Copper Prices Jump Most in Seven Months on U.S. Economic OutlookAgnieszka Troszkiewicz and Elizabeth Campbell
Copper futures rose the most in seven months amid speculation that the economy in the U.S., the world’s second-biggest consumer of the metal, is improving.
U.S. jobless claims fell in the week ended April 20 to the lowest since March 9, a government report showed today. First-quarter gross domestic product grew at an annualized rate of 3 percent, up from 0.4 percent in the three months ended Dec. 31, according to economists surveyed by Bloomberg News before tomorrow’s Commerce Department report.
“You get a little bit better-than-expected economic data, and markets probably aren’t pricing in a much bigger downside,” Bart Melek, the head of commodity strategy at TD Securities in Toronto, said in a telephone interview. “Economic data essentially makes things look a little bit less negative.”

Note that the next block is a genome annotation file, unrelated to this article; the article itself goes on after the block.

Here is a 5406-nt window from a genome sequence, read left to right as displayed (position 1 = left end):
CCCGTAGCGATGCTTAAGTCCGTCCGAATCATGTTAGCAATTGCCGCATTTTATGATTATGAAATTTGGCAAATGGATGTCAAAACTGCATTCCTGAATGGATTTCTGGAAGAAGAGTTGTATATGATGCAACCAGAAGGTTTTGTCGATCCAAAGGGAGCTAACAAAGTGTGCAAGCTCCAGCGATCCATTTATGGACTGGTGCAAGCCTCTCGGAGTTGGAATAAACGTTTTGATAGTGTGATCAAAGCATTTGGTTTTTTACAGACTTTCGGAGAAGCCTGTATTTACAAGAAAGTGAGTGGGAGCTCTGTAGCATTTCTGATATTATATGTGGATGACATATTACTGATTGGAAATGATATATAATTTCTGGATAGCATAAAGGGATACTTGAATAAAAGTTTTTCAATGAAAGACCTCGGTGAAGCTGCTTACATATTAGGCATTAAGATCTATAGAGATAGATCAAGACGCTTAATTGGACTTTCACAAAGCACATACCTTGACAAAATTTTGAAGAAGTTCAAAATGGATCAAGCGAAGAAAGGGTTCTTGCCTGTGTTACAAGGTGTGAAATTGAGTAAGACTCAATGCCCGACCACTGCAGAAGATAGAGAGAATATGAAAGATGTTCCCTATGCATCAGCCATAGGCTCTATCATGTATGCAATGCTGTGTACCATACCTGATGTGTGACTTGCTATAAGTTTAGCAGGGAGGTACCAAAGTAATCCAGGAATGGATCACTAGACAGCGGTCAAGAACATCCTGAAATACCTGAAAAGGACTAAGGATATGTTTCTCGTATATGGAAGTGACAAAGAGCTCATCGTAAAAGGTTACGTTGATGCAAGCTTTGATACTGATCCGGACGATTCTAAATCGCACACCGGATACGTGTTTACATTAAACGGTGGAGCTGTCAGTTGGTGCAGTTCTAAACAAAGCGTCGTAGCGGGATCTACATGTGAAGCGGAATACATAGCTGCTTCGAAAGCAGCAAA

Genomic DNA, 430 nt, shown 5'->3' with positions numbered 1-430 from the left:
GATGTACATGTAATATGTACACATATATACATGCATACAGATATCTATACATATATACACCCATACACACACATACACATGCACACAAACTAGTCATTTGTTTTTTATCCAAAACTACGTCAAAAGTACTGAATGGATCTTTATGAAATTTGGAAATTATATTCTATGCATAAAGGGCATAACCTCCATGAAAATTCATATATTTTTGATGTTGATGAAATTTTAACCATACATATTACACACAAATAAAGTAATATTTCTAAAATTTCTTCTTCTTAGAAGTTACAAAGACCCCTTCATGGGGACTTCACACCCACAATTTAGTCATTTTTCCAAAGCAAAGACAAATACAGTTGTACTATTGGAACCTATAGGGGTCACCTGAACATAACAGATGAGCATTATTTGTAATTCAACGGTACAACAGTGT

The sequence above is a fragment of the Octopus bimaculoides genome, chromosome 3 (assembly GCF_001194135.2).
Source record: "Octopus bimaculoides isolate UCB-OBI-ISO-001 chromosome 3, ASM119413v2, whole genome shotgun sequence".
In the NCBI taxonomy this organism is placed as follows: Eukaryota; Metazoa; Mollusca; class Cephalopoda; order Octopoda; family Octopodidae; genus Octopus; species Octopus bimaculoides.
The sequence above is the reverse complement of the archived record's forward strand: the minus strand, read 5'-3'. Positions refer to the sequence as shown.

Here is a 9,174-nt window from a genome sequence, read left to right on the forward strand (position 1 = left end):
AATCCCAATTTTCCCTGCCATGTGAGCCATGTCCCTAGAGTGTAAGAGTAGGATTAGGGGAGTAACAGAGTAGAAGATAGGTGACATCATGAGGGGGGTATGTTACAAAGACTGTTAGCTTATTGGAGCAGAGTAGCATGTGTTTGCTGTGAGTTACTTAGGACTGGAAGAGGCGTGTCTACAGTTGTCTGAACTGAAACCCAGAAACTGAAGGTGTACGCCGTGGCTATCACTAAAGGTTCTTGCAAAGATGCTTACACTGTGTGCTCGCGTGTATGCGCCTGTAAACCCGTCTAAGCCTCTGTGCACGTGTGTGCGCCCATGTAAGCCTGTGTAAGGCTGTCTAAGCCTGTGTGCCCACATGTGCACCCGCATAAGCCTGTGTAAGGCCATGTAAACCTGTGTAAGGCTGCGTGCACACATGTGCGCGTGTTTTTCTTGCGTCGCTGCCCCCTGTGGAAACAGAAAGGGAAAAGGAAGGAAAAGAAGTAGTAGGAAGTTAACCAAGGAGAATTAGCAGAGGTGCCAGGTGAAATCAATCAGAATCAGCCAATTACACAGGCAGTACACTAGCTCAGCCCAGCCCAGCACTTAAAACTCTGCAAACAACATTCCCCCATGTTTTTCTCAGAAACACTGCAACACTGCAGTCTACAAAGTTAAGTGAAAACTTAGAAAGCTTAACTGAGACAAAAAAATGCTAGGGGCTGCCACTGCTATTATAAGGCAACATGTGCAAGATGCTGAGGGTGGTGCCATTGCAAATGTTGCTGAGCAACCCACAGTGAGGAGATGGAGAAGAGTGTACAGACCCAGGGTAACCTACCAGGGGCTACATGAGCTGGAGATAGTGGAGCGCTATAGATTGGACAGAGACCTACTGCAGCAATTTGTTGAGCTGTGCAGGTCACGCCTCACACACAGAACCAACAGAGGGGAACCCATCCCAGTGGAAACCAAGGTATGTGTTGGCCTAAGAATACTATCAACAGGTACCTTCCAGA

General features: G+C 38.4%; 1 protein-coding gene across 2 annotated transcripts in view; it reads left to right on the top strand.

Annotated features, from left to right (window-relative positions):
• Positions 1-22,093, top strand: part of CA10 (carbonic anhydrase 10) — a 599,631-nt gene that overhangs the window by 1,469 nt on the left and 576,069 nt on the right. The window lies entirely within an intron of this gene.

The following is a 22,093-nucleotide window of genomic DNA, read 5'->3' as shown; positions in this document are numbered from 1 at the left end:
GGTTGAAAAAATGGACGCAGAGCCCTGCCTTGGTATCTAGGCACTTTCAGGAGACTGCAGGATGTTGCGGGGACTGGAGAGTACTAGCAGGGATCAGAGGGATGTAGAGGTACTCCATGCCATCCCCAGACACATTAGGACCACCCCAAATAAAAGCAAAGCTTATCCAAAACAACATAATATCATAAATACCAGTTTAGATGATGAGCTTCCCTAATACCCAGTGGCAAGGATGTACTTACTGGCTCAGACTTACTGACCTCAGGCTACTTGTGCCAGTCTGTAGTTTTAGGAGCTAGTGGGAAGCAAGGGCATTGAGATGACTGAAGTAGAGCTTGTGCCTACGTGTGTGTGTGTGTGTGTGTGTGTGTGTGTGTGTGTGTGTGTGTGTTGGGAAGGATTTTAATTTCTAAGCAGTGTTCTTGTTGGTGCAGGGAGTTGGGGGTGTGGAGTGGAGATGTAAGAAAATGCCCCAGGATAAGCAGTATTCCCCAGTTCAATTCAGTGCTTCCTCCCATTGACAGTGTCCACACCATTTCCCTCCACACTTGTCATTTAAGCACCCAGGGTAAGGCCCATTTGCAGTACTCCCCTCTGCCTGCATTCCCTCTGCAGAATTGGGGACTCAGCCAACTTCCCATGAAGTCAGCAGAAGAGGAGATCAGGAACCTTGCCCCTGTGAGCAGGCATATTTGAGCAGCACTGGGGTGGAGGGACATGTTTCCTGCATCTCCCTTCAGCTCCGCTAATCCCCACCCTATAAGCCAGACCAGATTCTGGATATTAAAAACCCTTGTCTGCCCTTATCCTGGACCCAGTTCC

Copper futures for delivery in July added 2.4 percent to settle at $3.2425 a pound at 1:09 p.m. on the Comex in New York, the biggest increase for the most-active contract since Sept. 14. On the London Metal Exchange, copper for delivery in three months rose 2.1 percent to $7,180 a metric ton ($3.26 a pound).
Stockpiles tracked by the LME, up 93 percent this year, fell 0.3 percent to 618,475 tons, daily exchange figures showed. Orders to remove the metal from warehouses climbed 0.4 percent to a record 168,200 tons.
The number of copper futures outstanding in London, or open interest, came to 483,990 contracts as of April 23, remaining at the highest since December 2011, LME figures showed today.
Aluminum, lead, nickel, tin and zinc also advanced in London.